The Way That We Like To Talk and Use Too Many Ums and Ers etc.

I thought it was time for a little editing tip, although I’m quite sure all of you know this stuff.

Fictional dialogue is one of the things I love the most and those of you who have read my work will know how I use this a lot; and how I use it as part of establishing character voice. But there are ways you have to do this to get it right.

In real life we use of lot of redundant phrasing; a lot of oohs and ahs and ums and erms and we repeat ourselves. Just listen to conversations happening around you over the weekend. We also have what we call the ‘business’ or chit chat: the hellos, how are yous, how do you like your coffee, and the goodbye, bye, thanks for the chat, nice to see yous… right?

In fiction we have to be a lot more succinct and the business etc. can be assumed or implied.

Fictional dialogue becomes ‘filler’ if it is not functional. So remember it has to move plot and develop character. It also has to sound natural at the same time. So we need some of those ums and ers and clipped short responses as well. So it also has to capture voice. It also needs action and reaction so you create subtext; often it’s not what’s said but how it’s said and what characters do as they say it that is more telling than the words used.

It’s most certainly about establishing a balance.

Some people might think Lydia in While No One Was Watching talks too much and there is some repetition in how she speaks, but this is part of her first-person voice. However, everything she says is functional and it’s in her actions as she does this you will find meaning.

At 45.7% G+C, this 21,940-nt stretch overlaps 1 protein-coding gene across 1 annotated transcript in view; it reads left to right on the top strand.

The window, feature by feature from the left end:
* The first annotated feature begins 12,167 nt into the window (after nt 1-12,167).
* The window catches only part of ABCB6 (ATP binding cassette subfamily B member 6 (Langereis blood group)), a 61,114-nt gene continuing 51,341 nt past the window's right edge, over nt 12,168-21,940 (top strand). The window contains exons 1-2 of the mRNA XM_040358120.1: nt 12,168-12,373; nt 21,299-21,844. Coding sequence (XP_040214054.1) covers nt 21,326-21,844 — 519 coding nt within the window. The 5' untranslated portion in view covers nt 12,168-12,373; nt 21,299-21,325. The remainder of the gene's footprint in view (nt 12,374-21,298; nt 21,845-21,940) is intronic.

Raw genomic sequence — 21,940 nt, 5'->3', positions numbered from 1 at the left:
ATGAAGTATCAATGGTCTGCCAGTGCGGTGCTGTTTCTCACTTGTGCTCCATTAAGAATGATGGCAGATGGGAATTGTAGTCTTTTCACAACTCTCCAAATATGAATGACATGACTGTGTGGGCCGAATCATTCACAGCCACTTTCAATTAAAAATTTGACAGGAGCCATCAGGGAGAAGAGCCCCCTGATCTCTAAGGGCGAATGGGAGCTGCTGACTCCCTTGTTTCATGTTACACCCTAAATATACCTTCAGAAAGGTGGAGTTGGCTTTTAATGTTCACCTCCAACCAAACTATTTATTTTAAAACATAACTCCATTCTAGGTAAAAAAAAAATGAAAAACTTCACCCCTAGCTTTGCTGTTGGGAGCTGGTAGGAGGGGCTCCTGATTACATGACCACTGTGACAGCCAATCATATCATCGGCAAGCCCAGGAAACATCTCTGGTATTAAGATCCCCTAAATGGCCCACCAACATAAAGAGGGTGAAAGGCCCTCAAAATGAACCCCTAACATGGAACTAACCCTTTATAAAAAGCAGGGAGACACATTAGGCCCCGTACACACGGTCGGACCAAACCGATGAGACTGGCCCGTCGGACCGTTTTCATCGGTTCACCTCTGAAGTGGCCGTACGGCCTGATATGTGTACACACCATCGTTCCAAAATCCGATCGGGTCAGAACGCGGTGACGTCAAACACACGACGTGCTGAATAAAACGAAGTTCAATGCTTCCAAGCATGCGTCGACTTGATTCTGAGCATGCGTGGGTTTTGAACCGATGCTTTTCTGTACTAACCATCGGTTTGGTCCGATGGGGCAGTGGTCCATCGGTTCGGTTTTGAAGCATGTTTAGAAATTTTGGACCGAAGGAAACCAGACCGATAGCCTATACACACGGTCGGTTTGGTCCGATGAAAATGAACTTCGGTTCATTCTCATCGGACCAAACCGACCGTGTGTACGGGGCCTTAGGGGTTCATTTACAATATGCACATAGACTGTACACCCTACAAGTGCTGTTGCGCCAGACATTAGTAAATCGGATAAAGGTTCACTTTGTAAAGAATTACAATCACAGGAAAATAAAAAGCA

So common errors apart from formatting and punctuation: please look in books and get this right, are:

  • Stunted dialogue: it feels unnatural and perfunctory: this can because it states the obvious, uses character names too much, we don’t tag them onto the end of everything we say, they don’t give the reader new information, they don’t use contractions so they say it is rather that it’s.
  • Repeating information: remember that if we see a scene where a character learns something don’t have them repeat this to tell another character; assume they’ve been told or say once she’d filled her in or something like that.
  • Lose ‘business’ unless you use it not to show what’s said but how and to show a reaction so perhaps the other character isn’t listening and perhaps that’s significant.
  • Don’t have a character tell another character something they’d know like: “Isn’t it terrible, dear that it’s been fifteen years today since our lovely son died in that terrible skiing accident in the south of France when he was nineteen on that college trip and he was in a coma for three days.” Have them look at a photo and say, “How can it be fifteen years?” and find another way to drip-feed in the detail that’s needed as and when it’s needed.
  • Don’t use lots of words for ‘said’; stick to said. It’s small and invisible and isn’t telling! The other words like retorted, responded, interrupted, interjected, postulated are telling!
  • Don’t use lots of adverbs to show how something’s said; if you set it up right this is often implied.
  • Ensure you used action and reaction to create subtext as people speak, people always do other things as they speak and readers are experts in body language.
  • Don’t use telling tags! Don’t tell us why a character is asking a question or say they decide to ask and then show them ask it; just show it. Don’t comment on why or how it’s said, again just show it! Allow the reader to actively assign the reason to why!

Have a look at how dialogue is used in fiction and think about it from a functional point of view. Also make sure that there is a good balance in your work and it’s not overloaded with conversations: people make the mistake of thinking dialogue is a way to show and not tell. It can be but it’s not the only way. Also make sure dialogue is active and not always recalled in a passive way like he had said that. You can use this but if you then show the dialogue in flashback as it happened it has more energy.

 

That is it folks for the week; have a great weekend and see you all Monday!

 

Dialogue

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